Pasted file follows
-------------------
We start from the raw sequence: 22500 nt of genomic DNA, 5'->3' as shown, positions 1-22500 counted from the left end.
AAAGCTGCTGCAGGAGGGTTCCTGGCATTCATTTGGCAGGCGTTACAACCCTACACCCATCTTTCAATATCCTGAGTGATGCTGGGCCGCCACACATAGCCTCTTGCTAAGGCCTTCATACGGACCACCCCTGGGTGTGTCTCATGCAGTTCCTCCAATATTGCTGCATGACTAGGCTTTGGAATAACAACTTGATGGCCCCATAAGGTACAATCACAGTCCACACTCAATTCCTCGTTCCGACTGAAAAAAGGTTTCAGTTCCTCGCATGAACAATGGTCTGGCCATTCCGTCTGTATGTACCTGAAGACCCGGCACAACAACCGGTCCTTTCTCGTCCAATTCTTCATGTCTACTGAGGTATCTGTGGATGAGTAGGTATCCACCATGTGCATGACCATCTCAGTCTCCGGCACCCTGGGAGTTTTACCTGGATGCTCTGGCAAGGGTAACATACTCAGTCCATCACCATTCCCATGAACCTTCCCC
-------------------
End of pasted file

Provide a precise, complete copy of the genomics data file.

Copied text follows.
We start from the raw sequence: 22500 nt of genomic DNA, 5'->3' as shown, positions 1-22500 counted from the left end.
AAAGCTGCTGCAGGAGGGTTCCTGGCATTCATTTGGCAGGCGTTACAACCCTACACCCATCTTTCAATATCCTGAGTGATGCTGGGCCGCCACACATAGCCTCTTGCTAAGGCCTTCATACGGACCACCCCTGGGTGTGTCTCATGCAGTTCCTCCAATATTGCTGCATGACTAGGCTTTGGAATAACAACTTGATGGCCCCATAAGGTACAATCACAGTCCACACTCAATTCCTCGTTCCGACTGAAAAAAGGTTTCAGTTCCTCGCATGAACAATGGTCTGGCCATTCCGTCTGTATGTACCTGAAGACCCGGCACAACAACCGGTCCTTTCTCGTCCAATTCTTCATGTCTACTGAGGTATCTGTGGATGAGTAGGTATCCACCATGTGCATGACCATCTCAGTCTCCGGCACCCTGGGAGTTTTACCTGGATGCTCTGGCAAGGGTAACATACTCAGTCCATCACCATTCCCATGAACCTTCCCC